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JIEW; HAVEN MORNING JOURNAL AND CX)TJEIEE,' TUESDAY FEBRUARY, IS; 1906.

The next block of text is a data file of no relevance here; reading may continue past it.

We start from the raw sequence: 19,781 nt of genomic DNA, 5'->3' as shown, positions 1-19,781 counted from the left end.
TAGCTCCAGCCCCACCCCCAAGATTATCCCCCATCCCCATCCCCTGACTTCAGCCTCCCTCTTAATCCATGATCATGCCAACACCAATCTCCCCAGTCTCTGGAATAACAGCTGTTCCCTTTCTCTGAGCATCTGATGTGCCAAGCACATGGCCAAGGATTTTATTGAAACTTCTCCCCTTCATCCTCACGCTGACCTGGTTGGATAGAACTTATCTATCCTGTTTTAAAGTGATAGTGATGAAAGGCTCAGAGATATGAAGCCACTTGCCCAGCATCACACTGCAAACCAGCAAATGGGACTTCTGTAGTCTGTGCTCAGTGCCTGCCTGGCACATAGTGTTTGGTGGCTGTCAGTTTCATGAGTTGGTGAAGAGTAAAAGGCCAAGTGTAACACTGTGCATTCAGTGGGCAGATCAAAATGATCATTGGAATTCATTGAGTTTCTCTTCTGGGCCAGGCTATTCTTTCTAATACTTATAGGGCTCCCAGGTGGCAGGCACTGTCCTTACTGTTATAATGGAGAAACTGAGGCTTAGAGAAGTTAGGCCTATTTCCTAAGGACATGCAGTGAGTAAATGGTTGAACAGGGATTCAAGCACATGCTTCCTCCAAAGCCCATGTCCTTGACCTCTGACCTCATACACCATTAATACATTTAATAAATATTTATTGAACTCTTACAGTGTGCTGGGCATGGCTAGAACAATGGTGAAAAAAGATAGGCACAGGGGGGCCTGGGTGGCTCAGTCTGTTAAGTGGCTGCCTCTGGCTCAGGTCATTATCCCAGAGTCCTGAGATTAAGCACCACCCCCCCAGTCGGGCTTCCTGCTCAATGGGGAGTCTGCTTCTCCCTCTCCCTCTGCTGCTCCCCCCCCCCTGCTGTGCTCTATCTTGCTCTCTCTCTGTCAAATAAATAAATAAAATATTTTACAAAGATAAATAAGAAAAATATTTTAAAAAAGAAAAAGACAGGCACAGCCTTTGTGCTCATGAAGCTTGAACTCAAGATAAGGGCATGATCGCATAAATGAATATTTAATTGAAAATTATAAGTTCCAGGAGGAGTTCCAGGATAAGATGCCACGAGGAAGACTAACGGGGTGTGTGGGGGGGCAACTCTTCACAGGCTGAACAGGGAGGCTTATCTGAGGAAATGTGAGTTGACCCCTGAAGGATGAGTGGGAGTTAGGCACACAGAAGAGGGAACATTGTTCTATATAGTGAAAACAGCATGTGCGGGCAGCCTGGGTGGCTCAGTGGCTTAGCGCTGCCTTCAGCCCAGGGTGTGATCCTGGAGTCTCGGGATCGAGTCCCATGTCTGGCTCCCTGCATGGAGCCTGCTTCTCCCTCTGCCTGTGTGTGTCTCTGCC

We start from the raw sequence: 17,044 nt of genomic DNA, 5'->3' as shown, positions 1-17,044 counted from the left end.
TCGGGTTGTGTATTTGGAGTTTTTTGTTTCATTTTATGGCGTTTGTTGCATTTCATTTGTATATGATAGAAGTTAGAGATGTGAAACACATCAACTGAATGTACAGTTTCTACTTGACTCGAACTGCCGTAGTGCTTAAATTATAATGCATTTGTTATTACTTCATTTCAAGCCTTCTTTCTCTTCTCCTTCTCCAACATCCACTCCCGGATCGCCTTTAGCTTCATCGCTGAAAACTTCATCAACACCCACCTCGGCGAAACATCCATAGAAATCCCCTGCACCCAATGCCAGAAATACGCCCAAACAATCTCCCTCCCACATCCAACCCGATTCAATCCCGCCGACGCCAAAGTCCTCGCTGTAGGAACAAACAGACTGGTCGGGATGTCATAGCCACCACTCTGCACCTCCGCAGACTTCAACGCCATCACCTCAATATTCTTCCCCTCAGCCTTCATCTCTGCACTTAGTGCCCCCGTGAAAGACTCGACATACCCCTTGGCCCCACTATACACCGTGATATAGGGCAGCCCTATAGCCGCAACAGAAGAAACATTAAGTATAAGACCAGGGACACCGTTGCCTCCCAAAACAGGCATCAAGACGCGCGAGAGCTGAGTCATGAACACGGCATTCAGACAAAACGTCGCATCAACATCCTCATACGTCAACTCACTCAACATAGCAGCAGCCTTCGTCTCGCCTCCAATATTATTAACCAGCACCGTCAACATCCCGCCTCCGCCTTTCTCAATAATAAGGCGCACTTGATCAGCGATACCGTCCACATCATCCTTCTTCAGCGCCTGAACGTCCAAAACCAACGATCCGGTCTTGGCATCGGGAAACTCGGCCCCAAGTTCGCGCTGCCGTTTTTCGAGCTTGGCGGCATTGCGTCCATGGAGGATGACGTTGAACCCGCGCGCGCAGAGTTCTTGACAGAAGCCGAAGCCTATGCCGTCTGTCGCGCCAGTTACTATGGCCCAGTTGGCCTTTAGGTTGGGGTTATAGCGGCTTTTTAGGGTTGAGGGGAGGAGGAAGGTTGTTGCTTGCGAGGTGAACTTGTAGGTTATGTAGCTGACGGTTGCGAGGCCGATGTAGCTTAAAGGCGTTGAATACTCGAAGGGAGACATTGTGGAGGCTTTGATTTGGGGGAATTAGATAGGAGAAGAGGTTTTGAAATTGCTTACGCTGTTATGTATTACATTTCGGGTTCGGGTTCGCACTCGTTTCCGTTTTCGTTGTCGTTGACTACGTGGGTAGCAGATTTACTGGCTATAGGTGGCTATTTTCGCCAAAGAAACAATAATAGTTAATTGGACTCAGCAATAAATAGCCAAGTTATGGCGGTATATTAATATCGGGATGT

3 JJ AND ABOUT THE COURTS STATE ATTORNEY WILLIAMS COUNSEL FOR EVANS. Retained to Defend Him In Breach ol Promise Suit Salts In Common Pleas ' Court Mechanics' Lien Filed Against 1 Morris Alderman Other Court Items. State Attorney Williams has been re tained by Daniel W. Evans aa counsel for his defense of the breach of prom ise suit brought against him by Mrs. Susan A. Jones of 73 Lyon street- The suit is brought for $25,000 damages. Evans is the beneficiary of the will of his late wife,' formerly Mrs. Anna Thompson', for whom it is alleged he gave up Mrs. Jones. The will is being contested. Attorney Harry Asher rep resents Mrs. Jones. HUNGARIAN LIBEL SUIT. In the court of common pleas, Sam uel Giring of Wallingford has brought Butt against Vincenzo Anlrejovits and Andras Frankovits for libel. ; The parties to the suit are Hungar ians, and it charged that the defend ents sent a dispatch on January 1 to the American Hungarian Current Top ics, published at Hartford, in which the plaintiff was assailed. It related at considerable length a story regarding Mr. Glring's actions, which Mr, Giring pronounces false, and sues for $1,000 damages. Other suits filed in this court are as follows: Aimer I. Martin vs. Breithug et ux of IWa'Mngford, suit in common counts ifor 500, note alleged to be due Janu ary 1, 1906. Samuel B- Disbrow vs. John Thomas of Orange, suit In common counts, note, $r.eo. There are two suits against H. and S. B. Gurlan of this city. One is brought by MoDizer.& Co. of East Weymouth, Mass., and is for $450. In the other suit Lawrence and Smith of New York are the plaintiffs, and they claim an indebtedness of $287. Tyler & Morse of Shelton sue Mlnot A- Smith of Derby for $125. HEARING POSTPONED. The hearing before the county com missioners on the application to revoke the license of Carey Libby, who con ducts a saloon at Washington bridge, near Milford, was postponed yesterday one week, owing to the illness of At torney Omar W. Piatt of Milford, who brought the application to revoke. Mr. Piatt has the mumps. MECHANICS LIEN FILED. The trouble of Morris H. Alderman, owner of the building of 13 Congress avenue, which unceremoniously collaps ed one morning some time ago, were added to yesterday by the service of papers in a foreclosure of a mechanics' lien filed by Louis Hawthorne, who claims $50. . The suit is returnable to the common pleas court Attorney J. Birney Tut l9 drew the papers for Mr. Hawthorne. Constable Brown served them on Alder man yesterday morning. CHARGES AGAINST STUDENT. Charges were made yesterday morn-' ing against Ralph C. Bennett, an aca demic senior and special law school student to the city attorney by Mrs. Julia Welch, a boarding house mistress of 571 State street. She alleges that he broke into a dining hall conducted by her at the corner of Wall and High streets, Frday night, and stole silver ware, cooking utensils and other house hold articles, and that on the day pre vious he struck her and knocked her down, and she was obliged to send for a hack to take her home owing to the effect of the blow. J CITY COURT CASE'S. ; The docket in the city court yesterday morning comprised a long list of cases which kept Judge iMathewson busy for a considerable length of time in dis posing of them. The cases for the most part were unimportant and comprised IT'S DIFFERENT Since Coffee Left. A Wisconsin lady says of coffee: "From childhood I had been used to drinking coffee, and grew very fond of it: ' "When In course of time I began to suffer from stomach and bowel troubles with accompanying headaches, pains in the chest and loss of appetitle and flesh, I was slow to suspect that coffee was the cause. My sister, who had used and knew the virtues of Postum Food Coffee, persuaded me to try it. I gave tip the old kind of coffee with re luctance, thinking that I would never find a hot table drink that I would relish so well. "I was therefore most agreeably sur prised to discover that Postum, when properly made thoroughly boiled, was so palatable. It proved to be a rich, creamy delicious beverage, soothing and quieting to the nerves and health ily invigorating- I also found it nu tritious, as the old kind of coffee never was. "Postum began to help me from the very beginning, and I was thus encour aged to continue its use, until, I am happy to say, It landed me safely in Wellville, where I have been for three years and where I propose to remain. I find it a glorious and happy place to be in.. "I never before had such good health as I have now. No trace of my former ailments remain, I have put on weight until I am almost 'fleshy,' and my com plexion has resumed the bloom of my girlhood days. . "My mother lost her life (as I can see now) through coffee drinking. Her ailments wer precisely the same as mine were, but no one suspected at that time that they were due to coffee, and she continued to use it, her health growing steadily worse and worse till death put an end to her sufferings. If I had only known then what I do now, she might be living to this day. "My father was also a great coffee drinker and tobacco user as well, and, I am sorry to say, too fond of liquor. - He lives with me and I have taught him todrinkPostum with the result that he uses much less tobacco, and has en tirely lost his appetite for strong drink, to the great improvement of his health. I feel most sincerely grateful to th dis coverer of Postum Food Coffee." Name given by Postum Co., Battle Crek, Mich. Read the little book, "The Road to iWtllville," in packages, cases of drunkenness, breach of the peace, etc Frank E. MoGann was fined $2 for throwing snowballs In the street, John Kennedy, charged with, drunkenness, was fined $7. William Mero was fined $5 for a gen eral breach of the peace and a charge of drunkenness against him was dis posed of by Judgment being suspended. No witness fees were allowed in the case. There were also several liquor law violations before the court. Emil A. Oesting.was charged with keeping his saloon open Sunday at 148 Ashmun street, and In addition to this, Arthur Bishop of 239 MunsOn street, and John Farmen of 9 Webster 'street were ar rested for being in the place. ' All three cases were continued until next -Thursday. The charge of violating the- liquor law against William J. Maher was con tinued until, next Friday! ' ; Emanuel Pattemlde pleaded guilty to violation of the Sunday liquor law and was fined $15." - ' ENTERTAINMENTS. . Hyperion Theater. In "Cloverdeil,"", the latest comio opera before the public, and which is to be presented at the Hyperion on WMnesday evening, the 14th Inst., the a'.dien ) will have an opportunity to enjoy ; ' opera in which the lyrics and music "ave as much , to do with the story have the spoken lines, which is, of course, essential in true' comic opera. One or two selections from the lyrics will serve to illustrate this fea ture. .-. "Mrs. Blossom," who as postmistress has unusual facilities for acquiring general information about her neigh bors, in a well-meant effort to Justify her occasional resort to extreme meas ures, explains in the course of her first song that From the simplest way to gather news I have found myself debarred, For the public lately does not use The common postal card. So the letter sealed I have to read, , Altho' it Rives me pain; But when I've got the news I need, I seal it up again. The local telephone operator, "Jane,'' who. althoue-h she describes herself as a "sltnnle countrv "lase." Is not without a certain measure of worldly wisdom, in a burst of confidence tens us mat- "The years have sped and I have learn ed " In my own private school That in order to be simple, I don't have to be a fool. It's quite extraordinary What experience will show I used to only think I knew. But now I know I' know- The "Slectmen," who are charged with the execution of the law, in de scribing the zeal with which they pur sue all offenders, real or suspected, who are overtaken in their baliwlck, inadvertently make an Important ad mission, which may appeal to automo ibile tourists "If it happens we're mistaken In the earns. Then, of course, the advertisement Is to blame; It's -a bitter, bitter blow When we have to let him go But we fine him twenty dollars just the same. Seats now on sale. . "THE FRANCOSO TRAIL" In order to have the correct scenic environment for "The Francoso Trail," the newest of modern drama, Colonel Braden, the producer, sent two scenic artists to the city of Chihuahlua, The artists remained for several weeks In the quaint old Mexican city, last fall. The result of their labors will be seen at the Hyperion Friday night, February 16, when "The Tran coso Trail" will be produced. Four acts are laid In the city of Chihuahua, and although it is a modern drama with all of the principal characters representing American or English peo ple, the play is set in a beautiful frame work of Mexican atmosphere. Among those in the cast are Henry Jewett, who Is starred, Tyrone Power, Marie Waiinwrlght, Mabel Taliferro, Claire Kulp, Robert Paton GIbbs, Orme Cal dara, Nina Herbert and others. . Seat sale Wednesday. New Haven Theater. "Queen of the White Slaves" opened a successful three nights and Wednes day matinee engagement at the New Haven theater last night. There was a crowded house, and the audience was enthusiastic in the extreme. The fine acting of the superb cast brought forth t-tearty plaudits all through the play. The magnificent scenery and' the many exciting climaxes came in for a good share of the audience's attention, and several curtain calls were given during the progress of the peace- The play is a stunner and worthy the praise that has been bestowed on it wherever it has been played. It will be presented again to-night, Wednesday matinee and evening and early application for seats is desirable. The story of the play in brief Is as follows: "Queen of the White Slaves'' Is said not only not only to be a great melo drama from a dramatic standpoint, but a production of marvelous wonders. Novelties of the most expensive and sensational description are promised, aside from a good play, a big scenlo production and a large and competent cast. In brief it may be said that "Queen of the White Slaves" tells the story of a beautiful girl, portrayed by Miss E. Hayden Cunan, the most beau tiful woman on the American stage, who Is abducted from h?r home. This young woman is rescued through the efforts of a young and brave detective and a heroic young girl who has escap ed herself from the clutches of these abductors. The love, interest in the play is very strong; as is also the -comedy element, and the play Is so written that one sensation which sets the au dience In a frenzy of enthusiasm is only followed by another until the final cur tain falls on an unusually clever, and happy denouement. " " 1 GAY NEW YORK. With a galaxy of reputable merry makers and vocal celebrities as is an nounced with "Gay New York," the musical comedy of skill, character and advance which will regale our lovers of spirited fun and o,u&lity-of music at .the New Haven' Theatre next Thursday, Friday and Saturday nights and at the matinee Saturday. This extremely suc cessful adaptation from a German source of farcical supremacy, one that can produce incontrovertible testimony concerning its overpowering Berlin tri umphs, and has an American career of absolute soundness to stimulate inter est in its behalf, it is not to be won dered at that its advent here is regard ed with unqualified pleasurable de'ighL. Dan Mason, Louise Sanford, Edward B. Adams, Joseph F. Willard, Theodore Peters,, Isatrrys Bartlett, Lillian Moerlein, Charles E. Foraman iind Ed ward Brennen are but a few of the tnany distinguished entertainers who rival each other in the fast and furious scenes of wholesome fun and in the rendering of many captivating songs. There are upwards of a half a hundred, mostly pretty, talented girls, nsccsaary towards the picturesque as well as in genious presentation of "Ga; New York," and it is claimed without fear of contradiction that a higher 1 and more praiseworthy aggregation of co medians and singers werj nevr brought together for such a commen dable purpose- I. O. U. Kolb and Dill will be seen at the New Haven Theatre in the musical agsurdl ty "I. O. U.," which comes direct from an eight weeks' run at the Marquam Grand In Portland, where thousands have laughed and praised these funny fellows and their splendid company in "I. O. U." Poll's Net Theater. The new bill which opened yesterday afternoon at Poll's Is a three-feature aggregation. "The Little Black Man," the latest European sensation, heads he list. He is an East Indian, and has been the craze of late In vaudeville. MeWatters, Tyson and company In an elaborately staged number styled "Vaudeville," are the second big fea ture, and the favorite Elllnore Sisters, with their uproarlosly funny number, will make up the third feature. From the advance sale a large audience saw this afternoon's performance. The rest of the bill has Marie Dupont and her company in their charming comedy act, "Left at the Post," Miss Josephine Davles, a comedienne, the Italian Trio of singers, Coutere and Gillette with their acrobatics, and the electrograph make up the offering. Friday matinee is again announced as a souvenir matinee for, the ladies at this theater- Thousand seats at the daily matinees for ladles at ten cents. Reserved eats sold In advance. Tel ephone 192. Box office open at 9 a. m. daily. JOSEPHINE COHAN COMING. Local admirers of the Four Cohans will be interested In the announcement that Miss Josephine Cohan, who was one of the chief characters in thai splendid entertaining family, has for saken the quartette and is to star in vaudeville under her own management. Miss Josephine, who was seen here in some of the Cohan productions, has hosts of friends. She is bright and clever, and was one of the liveliest members of the group. This determin ation on her part to seek further glory among the ranks of the vaudevilllans came because of the many offers she has had to star separately In the vau deville tours from leading managers of the country. Will M. Cressey and Fred Niblo, who by the way is the husband of Miss Co han, have secured the material for a vaudeville sketch for Miss Josephine, and have styled it "Friday the Thir teenth," thus combining into one title about all the misfortune that can at one time befall anyone. This sketch has had a few preliminary perform ances, and has been a pronounced win ner. .Miss Josephine Cohan Is now 'jook lng over the Poll circuit, and will short ly be seen In this city at Poll's New theater. BIJoa Theater. CAMILLE AT THE BIJOU The Stock company presented "Ca mllle" at both performances yesterday and pleased the patrons of the theatre with their fine performances; then Al exander Dumas wrote "Camille," who gave to the stage an emotional drama that was intensely Interesting, and has a refined atmosphere; while it Is French, it is not of the resque order, but tells the story in a most pleasing manner. Miss Ortrude Shlpman, aa Camille, won the hearts of her audi ences by her clever portrayal of this most trying part, and Mr. Lawrence B. McOIll, as Armand, was excellent; the work of Misses Harriet Barton, Edith Crollus and Nan Hanson was all that could be desired. Messrs. Harry Lang don, James Gordon, Everett Butter field, and Alfred Bldwell were all even ly least and done credit to the roles as signed them, and in the part of Na nlne Miss Margaret Hagen was very much at home. The distinguishing fea ture of this company, and of every member of It, is the earnestness with which every role is assumed; they put their while and best efforts into their work, and the result Is a most satisfac- tory performance. There Is nothing 1 cheap about this organization except ! the prices. The public have paid more morey to witness performances in the past by other organizations that could not compare with this company, and the New Haven people are taking ad vantage of the opportunity offered them in producing such high class plays thdt they are crowding the houses daily. Matinees are given dal ly; ladles ten cents- Friday matinee; souvenirs will be given out to all who attend. CENTURY WHIST CLUB. The Century Whist club played in Roxbury last week, where two of Its ; most popular members, Evelyn Lau i rence and Charles Morris, again cap : tured first prizes. For the international j whist next week the club has selected to represent it the Messrs. Morris and I Clarke, and the Messrs. Laurence and ; Brooks. To-morrow evening Miss Lau rence will entertain with a valentine '. whist. : SEEKING IDENTITY OF MOTORIST. Report of Coroner Mix on Dr. Ely's Death Delayed.. Coroner Mix Is holding his case back for two or three days In the case of the death of Dr. Ely, to secure, If possible, the identification of the motor-cyclist who frightened the physi cian's horse. The cyclist refused to stop when requested to by the doctor. It is exceedingly doubtful if the man is vr Identified. Viscol Sole Boys' Calf Skin Boots, Double Sole, Viscol ized, makes them just the shoe for Spring wear. $2.00 per pair. MISSES' AND CHILDREN'S. Misses' and Children's Tan and Black Boots, Button and Lace, on the Foot Trainer Last ONLY GOOD SHOES The New Ha ven Shoe Go. 842 and 840 Chapel Street. "iihiiiiiiiiii mi i "Peerless" Brand Evaporated Cream. Come and see its excellence demonstrated, all this week. An unsweetened cream of purest kind, for coffee, chocolate. Rich milk with only water taken out, and nothing added.' It's "Borden's" product. Special, 12c a Can. That's the cost to us of the new "Robinson's Patent Barley.'f We make that a trial price to you. A perfect liquid food for infants and invalids, and the basis of an unequaled custard pudding for everybody. Ask for a trial package of the "just out" BATTLE CREEK TO AS TED CORN FLAKES for breakfast. BOSTON GROCERY CO. Chapel And Temple Streets. 'Phone 535. IIIIIIIIIIIIIIIIIIIIIIIIIIIIH DILLON-DOHERTY WEDDING. President of Knights of St. Patrick Married at Sacred Heart Church. At the Church of the Sacred Hsart yesterday morning at 6:30 o'clock Mlsa Catherine J. Doherty and John H. Dillon were united In marriage by the Rev. Father McKeon. The nuptial mass was celebrated by Father McKeon, followed by ttie marriage ceremony. Only a few near relatives and friends were present. The bride was attended by her sister, Miss Mya Doherty, and the groom by Michael J. Maglnn. The bride wore a traveling gown of light blue material. Immediately after the ceremony Mr. and Mrs. Dillon started on their wed ding journey. Thry will go to Indian apolis, Ind-, and thence to Lexington, Ky., and will be absent two weeks. They will reside at 637 Howard avenue. Mr. Dillon Is widely known through out the state. He Is a member of the firm of Dillon & Douglass, wholesale grocers on George street, is president of the Knights of St. Patrick, a former police commissioner and is attached to the staff of Major Smith G. Weed of the Second company, Governor's Foot Guard. The bride Is the daughter of the late Charles Doherty. M ARLIN MUTUAL AID BALI Twenty-Flrst Annual Event to be Giv en Friday Night. The twenty-first annual reception and ball of the Marlin Fire Arms Mutual Aid association will be held In Hftrmo nie hall Friday evening, February 16. The committee and officers have ar ranged to make this reception their banner one. Mr. Felsburg will furnish music and Mr. Hauge will direct the dancing. Quite a number of tbir out of town friends will be present. Re freshments will be served. Tickets can be obtained at Harmonie hall Friday evening. Soothe the throat and stop a hacking cough. A safe and simple remedy, soidoniyinboxe. Waterproof. sin 1 1 m 1 1 n,ii i ii minium J Branch Store, 1231 Chapel Street. Phone 427-12. ........ DOESN'T TAKE ALL NIGHT to raise batter for griddle cakes from Street's Perfection Buckwheat The "lightness" come quick and the cakes are Per fection of course. Ask your grocer. CHIMES TO RING FOR WEDDING. Christ Church's New Bells to Herald Miss Roosevelt's Marriage It is now planned that If the new chimes which have been given to Christ Protestant Episcopal church in Broad way by E. P. Dickie, of Guilford, are In place by Saturday, to ring them for the first time at the hour of the wed ding of Miss Roosevelt to Congressman Longworth Saturday afternoon. It was originally planned to ring them on Sunday. The chimes will consist of fourteen bells. ' The dedication exercises will be held on Monday evening, and Rev. Dr. Fiske, reotoi of St. Stephen's church, Provi dence, will deliver the address of the evening. Rev. G. Brinley Morgan, rector of the church, and Rev. Mr. Burgess will take part in the services. E. P. Dickie, of Guilford, conor . of the bells, will be present- It has been Enj'Iy doclded that Mil ton Nettleton, a meml er of the church, will ring thD. chines in future, and a band tender from Sj recuse will come here tb iwtruct him. The bells are now nearly set in place. The task was a bir one. as the heaviest bell weighed about five tons. A QPARANTEED CIRE FOR PILES. Itching, Blind, Bleeding or Protrud ing Piles. Your druggist will refund money if Pazo Ointment fails to cure you in 6 to 14 days. 50c, Wool Batiste t ... . ..T.h,e flnMt wal the season, luclily embroidered Imported materi als. Regularly 7.50, on sale at Wool Ca shmeres $3.25. and a lot of French Batiste, all colors and sizes, regularly 3.50 and up to 95.00, nt Lace Waists ' A special lot j every one made ovcu silk, also a fine lot of French lingerie. Resulnrly $1? to $15, at $8.95. Separate Skirts A splendid assortment in all colors and black. Fine materials of Serge, 'Panama, Veilings, Scotch Mixtures and Mannish Tweeds, . ' $7.50 upj New Suits Already wt are showing over seventy-five model in the new materials of Panama, IlajuU and fine Serges or Hroudclotli, ; . ' . ; $25 to $100 JOHN ALDEN FLOURS ; We consider John Alden the best flour ' milled; costs, a trifle more; it is worth more. v Price per bbl., $6.50 Price per half bbl. 3.50 Price per eighth bbl sack .8$ THE R. H. NESBIT CO. 49 Elm St, Cor. Chure. Tel. 872. Branch Store, 275 Edgewooa Av, Tel. 264-3. Here's a Bargain. Prepared Pancake Flour No better on: the market, makes delicious pancakes, a large 12 1-2C package for 5c. Remember the price only 5c per package. A Eggs. ' ;.. , Quantities of them during-the last week at 12 i-2c per doz., but the cold weather has advanced the price and we are obliged to sell to-dajr at 15c per doz. We offer strictly iresh..laid Eggs at 25c per doz, . 4 Fresh Killed Poultry. We have fresh killed Turkeys, Chickens, and Fowl, and the price is reasonable, quality considered. Fresh Kale and Spinach Very nice Spinach 25c per pk., Kale 20c per pk. Canned Peas , We have a bargain in Imported Peas at 12 arid 15c per can, both good value. In Domestic Canned Peas we have them at 8, 10, 12 and 15c per can. You cannot make a mistake buying any grade. Maine Sweet Corn A high grade Sweet Corn at 10 and 12c per caa , D. M. WELCH & SON, FalrHaven 28-30 Congress Ave West Haven; NEW HAVEN ROAD TRAINMEN. New Wage and Time Schedule to be Presented' to President Mellen. ' A new wage and time schedule Is to be presented to President Mellon of the New Haven road, within a short time, as the outcome of a protracted confer ence of the committee of the Brother hood of Railroad Trainmen with the officials of the road. President Mellen has been absent a month, and during the conference there has been, It is un derstood, no decided opposition to the new schedule offered. No difficulty in reaching a settlement of the matter is anticipated, as the dis tities and at 20 per cent, less than our regular prices will not serve you better now even tho' it is a little early to think of spring fixing, Remember thro' February only we offer you 20 per cent. Discount on every Carpet, Lino leum, Oil Cloth and Matting in our store. tfW - fT ft z. urownana mW4 "pen Orange Steet )g"""" Saturday $1.49. The Great Fur Sale That has been stirring the merchants of this city to bet ter efforts and lower prices in order to compete with us is still going on at our store There is just as good, oppor. tunity to obtain values now as at the beginning of the sale. -;'.. Brooks-Collins Go, 795 Chapel Street. " Just Below Orange Street puted points are not said to be of suffi. cient weight to upset partial agreem?n reached, which has yet to be ratified by President Mellen. GOING TO WALLINGFORD. 1 The Nelson opera company rehearsed its play, "The Pirates of Penzance," in the West Haven town hall last night, It is to present it In Wallingford to night. Henri's Violet Cream cures chapped hands and all roughness. , Leaves the skin soft, smooth and white. 25c at Hull's. Febttx&ty Cafpet Sale, Bring your self interest with you and work it hard. See if our Carpet Stock, of Se lect patterns in large quan rj,Li;i'y.'i'